It was the first time the Duke and Duchess of Sussex made a joint visit to Sussex, about 50 miles south of London.
Meghan wore a cream cashmere coat from Giorgio Armani, a silk dark green shirt by & Other Stories, a green leather pencil skirt by Hugo Boss, and beige suede Stuart Weitzman heels for the event. She pulled her hair back into a low bun and accessorized with the $1,995 green “Satin Demi” bag by Gabriela Hearst and a signet ring and two bracelets, one beaded and one double chain design, by Missoma.
Among the first fans they met were a group of children from Westbourne House School who had made an A-Z guide to Sussex for the couple.
When she was handed the gift, Meghan, 37, who asked all the children their names, said, “Oh my goodness, thank you. That’s very cool.”
“She said, ‘Thank you and that it will be helpful when we next come,’ ” said Charlotte Sleep, one of the head teachers.
When Harry discovered that the kids were missing a Latin test that morning he gave them all high fives — and remembered to tell them that “education is very important!”
Shaking his hand, Sleep jokingly said, “I am not letting go of your hand!” He replied with a smile, “Please do!”
With them was gap year student, Zoe Hislop, 19, from Sydney — who got a second royal meeting. Four years ago, she met Prince William and Kate Middleton on a beach near Sydney as she was among the local young people explaining surf life-saving. “I said to Harry ‘Vegemite or Marmite?’ and he said Vegemite. That will do us proud! Meghan looked quite emotional to be here.”
A month after Harry and Meghan got a dose of Revolutionary War history at a performance of Hamilton, the royal couple visited Sussex to see a rare copy of the Declaration of Independence. The Sussex-housed Declaration is one of only two handwritten manuscript copies. (The other is the signed copy housed in the National Archives in Washington, D.C.)
Wendy Walker, the West Sussex archivist, proudly showed them the rare Sussex copy of the American Declaration of Independence. Walker told Harry and Meghan how “it was drawn up in America, possibly in New York or Philadelphia,” to which Meghan exclaimed, “Wow, that’s really special.”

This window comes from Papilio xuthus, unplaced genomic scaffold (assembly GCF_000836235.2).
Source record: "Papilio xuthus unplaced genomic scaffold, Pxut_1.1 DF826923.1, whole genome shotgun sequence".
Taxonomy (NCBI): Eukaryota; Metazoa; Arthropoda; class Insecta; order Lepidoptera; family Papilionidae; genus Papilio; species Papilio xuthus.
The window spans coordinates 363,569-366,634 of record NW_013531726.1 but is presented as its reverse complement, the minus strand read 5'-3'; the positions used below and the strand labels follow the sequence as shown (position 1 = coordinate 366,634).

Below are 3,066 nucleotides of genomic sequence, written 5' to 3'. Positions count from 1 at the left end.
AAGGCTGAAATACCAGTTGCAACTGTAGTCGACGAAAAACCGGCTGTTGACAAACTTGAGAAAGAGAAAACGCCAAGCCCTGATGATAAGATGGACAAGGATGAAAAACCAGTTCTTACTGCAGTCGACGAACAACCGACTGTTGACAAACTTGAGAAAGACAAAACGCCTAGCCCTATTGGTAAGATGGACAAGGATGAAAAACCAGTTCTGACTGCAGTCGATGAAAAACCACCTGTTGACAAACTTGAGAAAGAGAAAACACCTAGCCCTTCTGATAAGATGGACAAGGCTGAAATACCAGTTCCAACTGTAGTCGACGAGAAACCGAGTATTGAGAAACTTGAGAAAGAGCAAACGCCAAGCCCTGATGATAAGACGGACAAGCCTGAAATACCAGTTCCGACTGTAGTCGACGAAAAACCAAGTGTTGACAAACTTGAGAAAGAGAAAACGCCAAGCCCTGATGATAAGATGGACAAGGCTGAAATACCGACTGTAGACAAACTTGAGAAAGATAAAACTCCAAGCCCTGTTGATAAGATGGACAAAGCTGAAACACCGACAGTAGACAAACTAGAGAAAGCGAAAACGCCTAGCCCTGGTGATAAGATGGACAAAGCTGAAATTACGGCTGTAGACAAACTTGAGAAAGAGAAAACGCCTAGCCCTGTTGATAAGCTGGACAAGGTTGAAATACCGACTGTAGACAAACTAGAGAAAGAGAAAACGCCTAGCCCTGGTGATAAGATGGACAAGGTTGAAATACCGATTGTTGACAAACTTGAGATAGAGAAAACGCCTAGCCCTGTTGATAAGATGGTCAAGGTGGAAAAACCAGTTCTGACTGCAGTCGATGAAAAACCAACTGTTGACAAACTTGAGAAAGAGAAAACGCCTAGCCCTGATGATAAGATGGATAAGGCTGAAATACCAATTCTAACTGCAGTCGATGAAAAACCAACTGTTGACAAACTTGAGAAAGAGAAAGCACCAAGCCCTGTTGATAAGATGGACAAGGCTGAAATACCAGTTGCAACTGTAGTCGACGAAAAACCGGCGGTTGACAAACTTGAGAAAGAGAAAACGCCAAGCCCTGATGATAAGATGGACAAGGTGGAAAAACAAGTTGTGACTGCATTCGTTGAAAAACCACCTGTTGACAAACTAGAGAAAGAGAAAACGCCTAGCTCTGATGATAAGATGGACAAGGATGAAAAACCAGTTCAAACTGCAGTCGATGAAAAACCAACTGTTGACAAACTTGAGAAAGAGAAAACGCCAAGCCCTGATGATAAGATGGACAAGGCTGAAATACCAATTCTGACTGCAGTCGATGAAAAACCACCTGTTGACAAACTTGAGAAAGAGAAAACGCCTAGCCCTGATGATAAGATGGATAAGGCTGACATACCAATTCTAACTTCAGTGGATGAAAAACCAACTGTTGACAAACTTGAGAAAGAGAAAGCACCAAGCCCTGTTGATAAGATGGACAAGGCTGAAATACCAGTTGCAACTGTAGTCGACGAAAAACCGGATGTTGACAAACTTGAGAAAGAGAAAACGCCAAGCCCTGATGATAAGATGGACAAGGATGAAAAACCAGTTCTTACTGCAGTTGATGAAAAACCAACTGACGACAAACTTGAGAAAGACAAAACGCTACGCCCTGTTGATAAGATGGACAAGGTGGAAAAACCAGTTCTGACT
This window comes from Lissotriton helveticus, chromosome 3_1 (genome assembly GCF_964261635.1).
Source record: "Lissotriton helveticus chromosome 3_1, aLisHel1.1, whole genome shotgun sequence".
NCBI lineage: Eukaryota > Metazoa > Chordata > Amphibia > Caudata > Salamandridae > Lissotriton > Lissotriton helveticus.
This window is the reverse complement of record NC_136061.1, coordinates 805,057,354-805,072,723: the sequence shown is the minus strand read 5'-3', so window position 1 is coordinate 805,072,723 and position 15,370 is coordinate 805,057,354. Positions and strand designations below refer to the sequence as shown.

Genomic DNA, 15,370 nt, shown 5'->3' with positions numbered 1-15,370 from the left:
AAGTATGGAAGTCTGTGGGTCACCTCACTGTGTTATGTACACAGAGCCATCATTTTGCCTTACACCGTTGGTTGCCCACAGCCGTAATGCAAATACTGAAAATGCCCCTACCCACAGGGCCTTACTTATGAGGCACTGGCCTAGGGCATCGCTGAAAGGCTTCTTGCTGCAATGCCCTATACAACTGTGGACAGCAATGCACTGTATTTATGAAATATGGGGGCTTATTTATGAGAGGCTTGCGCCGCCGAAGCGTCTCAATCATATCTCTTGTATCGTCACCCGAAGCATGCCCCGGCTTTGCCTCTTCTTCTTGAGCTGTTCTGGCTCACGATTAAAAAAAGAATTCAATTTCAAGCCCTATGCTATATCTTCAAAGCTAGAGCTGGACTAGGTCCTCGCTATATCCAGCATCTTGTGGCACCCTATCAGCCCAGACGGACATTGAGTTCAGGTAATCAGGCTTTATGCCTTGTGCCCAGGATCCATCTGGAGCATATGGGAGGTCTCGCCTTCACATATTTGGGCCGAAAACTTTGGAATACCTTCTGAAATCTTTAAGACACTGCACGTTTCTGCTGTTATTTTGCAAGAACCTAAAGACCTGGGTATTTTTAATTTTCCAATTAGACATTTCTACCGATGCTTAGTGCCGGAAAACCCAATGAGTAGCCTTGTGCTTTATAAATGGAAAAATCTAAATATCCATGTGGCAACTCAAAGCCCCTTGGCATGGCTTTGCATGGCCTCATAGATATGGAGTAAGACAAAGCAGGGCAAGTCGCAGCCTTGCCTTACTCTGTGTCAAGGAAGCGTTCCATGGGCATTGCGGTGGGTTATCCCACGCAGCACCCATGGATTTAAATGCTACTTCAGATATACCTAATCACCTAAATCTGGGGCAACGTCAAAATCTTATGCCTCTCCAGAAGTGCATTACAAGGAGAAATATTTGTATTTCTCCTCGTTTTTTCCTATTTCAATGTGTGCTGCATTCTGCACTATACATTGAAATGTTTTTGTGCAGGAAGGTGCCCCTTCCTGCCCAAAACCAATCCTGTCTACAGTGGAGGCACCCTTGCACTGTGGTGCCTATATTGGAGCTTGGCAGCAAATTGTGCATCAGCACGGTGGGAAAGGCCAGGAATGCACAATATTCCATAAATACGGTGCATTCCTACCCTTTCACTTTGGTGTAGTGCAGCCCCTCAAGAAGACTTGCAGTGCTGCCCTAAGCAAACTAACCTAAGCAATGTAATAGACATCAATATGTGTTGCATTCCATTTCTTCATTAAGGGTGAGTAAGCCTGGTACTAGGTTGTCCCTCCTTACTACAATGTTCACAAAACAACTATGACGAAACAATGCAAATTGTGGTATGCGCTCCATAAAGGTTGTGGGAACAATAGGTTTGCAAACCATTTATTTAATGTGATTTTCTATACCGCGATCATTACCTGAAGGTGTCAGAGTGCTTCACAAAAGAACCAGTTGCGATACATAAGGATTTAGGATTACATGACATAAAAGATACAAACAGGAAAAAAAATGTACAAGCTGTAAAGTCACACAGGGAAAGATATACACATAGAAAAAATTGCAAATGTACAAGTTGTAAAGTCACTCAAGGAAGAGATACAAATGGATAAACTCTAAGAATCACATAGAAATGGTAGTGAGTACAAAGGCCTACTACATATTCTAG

Harry then said: “That is absolutely amazing, so interesting.”
The Duke and Duchess of Sussex both signed the Edes House visitors’ book before leaving for engagements in Bognor Regis, Brighton and Peacehaven.
Queen Elizabeth gave Harry and Meghan their royal titles on the morning of their May 19 wedding. Bestowing titles to members of the royal family on their wedding day is a longtime tradition. When Prince William and Kate Middleton got married, they became the Duke and Duchess of Cambridge.
Just like most royal dukedoms, the title Duke of Sussex comes steeped in history. Though it first appeared as early as the 800s, its traceable origins start with Prince Augustus Frederick, son of King George III (who was the British monarch during the American Revolution).
After a first stop in Chichester in the heart of Sussex, the couple next visited the coast at Bognor Regis, where Harry, 34, and Meghan, 37, officially opened the University of Chichester’s Engineering and Digital Technology Park, which partners with local industry to offer students practical experiences in the sectors.
They then headed east, leaving the county of West Sussex for East Sussex to see the seaside city of Brighton and Hove. They start at the Royal Pavilion, and are to repeat their West Sussex walkabout with another meet-and-greet as they headed into the Pavilion.
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The iconic structure was built in the mid-1780s and was used by George IV as something of a pleasure palace. Its flamboyant style, with no expense spared on its interior decorations, matched its royal patron’s lavish tastes for fashion and the arts. His regular visits to Brighton helped put the seaside town on the map and it grew in importance after that.
The couple are then set to walk to Survivors’ Network, a charity that supports survivors of sexual violence and abuse in Sussex to talk with to service users, volunteers and staff.
The royal couple’s final engagement of the day will be a visit to JOFF Youth Centre in Peacehaven. The community hub offers activities, including a relaxation area and a music practice room, and Harry and Meghan will meet young people to hear their plans and priorities around mental health and emotional well-being.
The visit is part of Takeover Challenge Day, which is a national initiative that encourages organizations to put young people into real life decision-making positions.